The End of Geek Culture

What is the essence of being a “Geek?”

Here are some common mistakes:

  • Purchasing and displaying a “Geeky” brand of printed materials
  • Wearing T-shirts displaying “Geeky” fictional characters or phrases
  • Wearing a particular shape of “Geeky” eyeglasses
  • Memorizing trivia and dialogue from “Geeky” movies
  • Participating in “Geeky” games that are definitely not physical sports
  • Attending “Geeky” pop culture events with 150,000 other “Geeks.”

In other words, spend your money in a certain way, and you’ll be a “Geek.”

Oops, someone forgot:

The essence of “Geek” is being a Social Reject.

(Have fun arguing about the definition all you want, but it all comes down to that.)

So it seems Wil Wheaton, Felicia Day, and Olivia Munn are confused.

You can’t be Extremely Likable, a.k.a. Popular, a.k.a. Famous — and also be a Social Reject.

Therefore, if people pay money and stand in line just to meet you and tell you how awesome you are, you’re not a Geek. You’re just another Mainstream Celebrity.

Of course, there’s nothing inherently wrong with any of these so-called “Geeky” things, either. At least in my opinion. I have nothing against the people named above, because I’d be happy to play D&D with them. Like them, I’m thrilled to watch any corporate-funded sci-fi / fantasy / adventure movie. My studio has a life-size Stormtrooper poster on the door. I even wear black-rimmed glasses.

But I am most definitely a Social Reject. A Social Reject from Geek Culture, because I’m not on T.V. And I’m not on T.V. because I’m not good looking and / or funny enough. I’m not into offensively playing games of Social Dominance. It’s High School all over again. And isn’t making up for High School what Celebrity Geek Culture is all about?

Help me, Sylvester McMonkey McBean.

(P.S. I wrote a 30-minute animated TV show pilot about this.)

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Creativity: Crop Rotation, Pt. 2

I’d like to expand on an old blog post called Creativity: Crop Rotation. (

Especially if you live in Los Angeles, there’s a lot of pressure to give yourself an Industry Designation. You’re supposed to decide on some narrow job description like Guitarist or Photographer — and make sure it’s clear on your business card and in your email signature for the next billion years. You’re expected to climb that ladder, work it into every conversation you have, just in case a stranger can get you a gig doing it. And never do anything else, unless you want everyone to think (know) you’re an amateur.

If you happen to love doing more than one thing, it must mean you’ve FAILED at one of them, right? Or the thing you did AFTER the other thing is because no one thought you were any good at it and you gave up.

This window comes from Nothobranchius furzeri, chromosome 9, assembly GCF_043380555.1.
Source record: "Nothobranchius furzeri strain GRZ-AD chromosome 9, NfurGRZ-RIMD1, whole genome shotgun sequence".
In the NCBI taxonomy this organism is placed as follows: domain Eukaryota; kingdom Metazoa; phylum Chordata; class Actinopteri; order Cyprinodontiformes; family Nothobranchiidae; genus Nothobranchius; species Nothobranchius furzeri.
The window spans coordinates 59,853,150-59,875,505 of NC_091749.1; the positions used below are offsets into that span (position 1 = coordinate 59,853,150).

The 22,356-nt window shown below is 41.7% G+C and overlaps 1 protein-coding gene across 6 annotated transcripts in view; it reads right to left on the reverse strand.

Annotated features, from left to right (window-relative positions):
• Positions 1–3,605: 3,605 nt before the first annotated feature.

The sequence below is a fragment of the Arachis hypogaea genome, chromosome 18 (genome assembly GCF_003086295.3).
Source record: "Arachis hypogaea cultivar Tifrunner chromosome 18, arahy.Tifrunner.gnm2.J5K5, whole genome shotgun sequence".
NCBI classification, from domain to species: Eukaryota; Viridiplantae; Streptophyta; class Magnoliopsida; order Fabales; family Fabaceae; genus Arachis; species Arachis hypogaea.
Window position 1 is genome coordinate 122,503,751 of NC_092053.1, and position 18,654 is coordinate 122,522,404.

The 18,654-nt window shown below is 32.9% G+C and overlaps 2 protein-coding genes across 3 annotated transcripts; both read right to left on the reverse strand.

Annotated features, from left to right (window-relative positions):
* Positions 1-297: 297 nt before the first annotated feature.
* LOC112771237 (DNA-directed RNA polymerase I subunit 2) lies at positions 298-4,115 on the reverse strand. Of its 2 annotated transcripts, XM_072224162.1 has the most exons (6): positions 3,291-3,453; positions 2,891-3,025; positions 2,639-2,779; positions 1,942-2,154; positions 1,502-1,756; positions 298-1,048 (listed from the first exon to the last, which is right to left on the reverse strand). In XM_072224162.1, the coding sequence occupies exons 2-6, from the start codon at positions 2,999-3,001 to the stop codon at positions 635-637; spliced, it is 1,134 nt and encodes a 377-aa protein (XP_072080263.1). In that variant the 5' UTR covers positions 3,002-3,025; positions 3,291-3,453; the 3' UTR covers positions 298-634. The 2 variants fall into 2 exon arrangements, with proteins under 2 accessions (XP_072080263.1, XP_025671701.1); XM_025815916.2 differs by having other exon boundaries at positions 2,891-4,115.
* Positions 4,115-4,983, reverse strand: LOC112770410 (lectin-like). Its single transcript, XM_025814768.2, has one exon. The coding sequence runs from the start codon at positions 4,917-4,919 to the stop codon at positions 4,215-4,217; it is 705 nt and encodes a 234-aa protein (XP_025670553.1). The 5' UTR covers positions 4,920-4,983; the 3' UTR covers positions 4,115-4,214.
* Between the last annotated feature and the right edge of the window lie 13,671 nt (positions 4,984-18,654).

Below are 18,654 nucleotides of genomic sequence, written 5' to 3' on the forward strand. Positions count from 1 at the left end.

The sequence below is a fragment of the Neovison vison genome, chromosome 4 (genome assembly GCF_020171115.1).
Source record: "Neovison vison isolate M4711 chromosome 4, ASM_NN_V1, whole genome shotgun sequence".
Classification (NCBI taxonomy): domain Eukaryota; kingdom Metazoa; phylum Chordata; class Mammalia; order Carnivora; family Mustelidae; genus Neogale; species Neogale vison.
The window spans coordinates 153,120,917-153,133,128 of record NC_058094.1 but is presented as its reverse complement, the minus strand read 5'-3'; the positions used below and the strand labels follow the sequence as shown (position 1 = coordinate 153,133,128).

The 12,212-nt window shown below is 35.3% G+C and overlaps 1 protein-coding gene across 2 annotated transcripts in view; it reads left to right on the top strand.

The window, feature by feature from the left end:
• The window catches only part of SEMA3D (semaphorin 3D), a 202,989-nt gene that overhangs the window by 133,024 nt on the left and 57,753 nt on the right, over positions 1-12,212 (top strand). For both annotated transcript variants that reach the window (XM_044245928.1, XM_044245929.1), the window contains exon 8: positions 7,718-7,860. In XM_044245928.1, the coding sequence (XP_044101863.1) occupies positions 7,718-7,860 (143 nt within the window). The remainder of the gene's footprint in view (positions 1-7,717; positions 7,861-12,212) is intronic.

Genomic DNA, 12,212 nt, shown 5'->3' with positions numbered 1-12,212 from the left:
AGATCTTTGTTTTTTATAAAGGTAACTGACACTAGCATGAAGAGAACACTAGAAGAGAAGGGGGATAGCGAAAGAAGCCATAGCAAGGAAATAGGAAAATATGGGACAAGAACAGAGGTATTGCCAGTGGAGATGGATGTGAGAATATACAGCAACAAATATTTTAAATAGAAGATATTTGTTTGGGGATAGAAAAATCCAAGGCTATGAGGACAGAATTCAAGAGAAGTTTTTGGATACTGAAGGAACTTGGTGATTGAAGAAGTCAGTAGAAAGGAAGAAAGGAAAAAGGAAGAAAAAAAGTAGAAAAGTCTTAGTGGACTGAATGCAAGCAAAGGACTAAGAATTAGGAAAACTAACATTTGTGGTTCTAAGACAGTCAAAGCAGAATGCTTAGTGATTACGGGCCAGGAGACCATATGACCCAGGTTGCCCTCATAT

In 2008, I took a lot of interest in programming WordPress sites and CSS. It fascinated me. So I bought some books, learned it, and did it for a living. It was extremely funny to me that a client once asserted that I couldn’t know anything about audio because I was just “a web design guy.” I didn’t bother correcting him.

Over the years I’ve studied and succeeded in graphic design, music, marketing, advertising sales, writing books, directing videos, editing, producing, photography, web programming, animation… so when someone at a party asks me what I do, I can’t give a simple answer. (If they instead asked me my favorite food, I could at least answer with one word: Burrito.)

I get good at things because I get serious. I honestly don’t think I have much talent, and I beat myself up a lot for not being good at socializing or meeting people. But what I can do every single day is study a subject until I understand it. I buy books, look up the definitions of words I don’t understand, read websites and forums, watch training videos, listen to podcasts, ask advice from experts, and go to stores & seminars where I can experience the subjects up-close. I believe I’m capable of mastering something if I just invest the time.

I master things and move on, then learn how to mix them together.

Frank Zappa called this “The Direction of Many Things.”

I have no idea what I’ll be doing in a year or five years. Hopefully something where I can keep doing many things in parallel and series, because I enjoy it.

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Are You An Introvert? Take This Test. 99% Accuracy.

Hooray! The answer is Yes!


Because you wanted to know. Extroverts don’t care!

(Well, sometimes they do. 1% of the time. But only because they want to know what’s wrong with you.)

So you don’t really need to wonder anymore. You don’t need to take all these Myers-Briggs personality tests. It’s the opposite of what Louis Armstrong said when he was asked what Jazz is. “If you gotta ask, you’ll never know.”

If you gotta ask, you already know!


P.S. My 10 Myths About Introverts has been read by over 1 MILLION people, so I know what I’m talking about. Also, that Frank Zappa image above is from my Business Lesson With Frank Zappa Cartoon. Someone else posted it on YouTube, not me.

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